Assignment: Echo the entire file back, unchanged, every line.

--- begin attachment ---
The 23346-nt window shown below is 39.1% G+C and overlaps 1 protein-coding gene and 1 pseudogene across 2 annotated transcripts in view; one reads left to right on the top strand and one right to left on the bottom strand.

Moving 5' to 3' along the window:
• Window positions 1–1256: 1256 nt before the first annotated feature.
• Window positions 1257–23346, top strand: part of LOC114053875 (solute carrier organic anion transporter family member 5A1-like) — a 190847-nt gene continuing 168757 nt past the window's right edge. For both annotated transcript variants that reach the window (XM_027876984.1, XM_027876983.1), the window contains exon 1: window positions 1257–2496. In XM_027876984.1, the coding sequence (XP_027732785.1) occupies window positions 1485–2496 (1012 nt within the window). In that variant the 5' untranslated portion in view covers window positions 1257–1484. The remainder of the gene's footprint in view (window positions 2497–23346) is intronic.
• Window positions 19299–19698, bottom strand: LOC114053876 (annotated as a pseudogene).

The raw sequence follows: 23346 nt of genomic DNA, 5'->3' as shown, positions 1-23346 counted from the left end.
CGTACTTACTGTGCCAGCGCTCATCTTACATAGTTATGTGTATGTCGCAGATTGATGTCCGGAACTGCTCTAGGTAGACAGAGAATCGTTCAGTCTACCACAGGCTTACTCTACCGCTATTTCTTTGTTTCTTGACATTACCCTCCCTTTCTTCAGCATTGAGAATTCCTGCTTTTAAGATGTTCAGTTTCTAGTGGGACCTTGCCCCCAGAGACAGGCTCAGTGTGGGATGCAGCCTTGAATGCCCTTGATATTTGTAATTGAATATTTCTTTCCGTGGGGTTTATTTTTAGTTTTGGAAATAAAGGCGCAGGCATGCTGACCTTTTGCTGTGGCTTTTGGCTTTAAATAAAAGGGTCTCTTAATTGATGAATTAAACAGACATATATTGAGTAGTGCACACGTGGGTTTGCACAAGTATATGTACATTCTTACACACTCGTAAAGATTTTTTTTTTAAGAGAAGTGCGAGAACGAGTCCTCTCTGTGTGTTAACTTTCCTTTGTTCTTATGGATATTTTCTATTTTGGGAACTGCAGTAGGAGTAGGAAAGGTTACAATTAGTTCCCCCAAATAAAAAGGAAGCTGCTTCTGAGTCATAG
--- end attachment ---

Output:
The 23346-nt window shown below is 39.1% G+C and overlaps 1 protein-coding gene and 1 pseudogene across 2 annotated transcripts in view; one reads left to right on the top strand and one right to left on the bottom strand.

Moving 5' to 3' along the window:
• Window positions 1–1256: 1256 nt before the first annotated feature.
• Window positions 1257–23346, top strand: part of LOC114053875 (solute carrier organic anion transporter family member 5A1-like) — a 190847-nt gene continuing 168757 nt past the window's right edge. For both annotated transcript variants that reach the window (XM_027876984.1, XM_027876983.1), the window contains exon 1: window positions 1257–2496. In XM_027876984.1, the coding sequence (XP_027732785.1) occupies window positions 1485–2496 (1012 nt within the window). In that variant the 5' untranslated portion in view covers window positions 1257–1484. The remainder of the gene's footprint in view (window positions 2497–23346) is intronic.
• Window positions 19299–19698, bottom strand: LOC114053876 (annotated as a pseudogene).

The raw sequence follows: 23346 nt of genomic DNA, 5'->3' as shown, positions 1-23346 counted from the left end.
CGTACTTACTGTGCCAGCGCTCATCTTACATAGTTATGTGTATGTCGCAGATTGATGTCCGGAACTGCTCTAGGTAGACAGAGAATCGTTCAGTCTACCACAGGCTTACTCTACCGCTATTTCTTTGTTTCTTGACATTACCCTCCCTTTCTTCAGCATTGAGAATTCCTGCTTTTAAGATGTTCAGTTTCTAGTGGGACCTTGCCCCCAGAGACAGGCTCAGTGTGGGATGCAGCCTTGAATGCCCTTGATATTTGTAATTGAATATTTCTTTCCGTGGGGTTTATTTTTAGTTTTGGAAATAAAGGCGCAGGCATGCTGACCTTTTGCTGTGGCTTTTGGCTTTAAATAAAAGGGTCTCTTAATTGATGAATTAAACAGACATATATTGAGTAGTGCACACGTGGGTTTGCACAAGTATATGTACATTCTTACACACTCGTAAAGATTTTTTTTTTAAGAGAAGTGCGAGAACGAGTCCTCTCTGTGTGTTAACTTTCCTTTGTTCTTATGGATATTTTCTATTTTGGGAACTGCAGTAGGAGTAGGAAAGGTTACAATTAGTTCCCCCAAATAAAAAGGAAGCTGCTTCTGAGTCATAG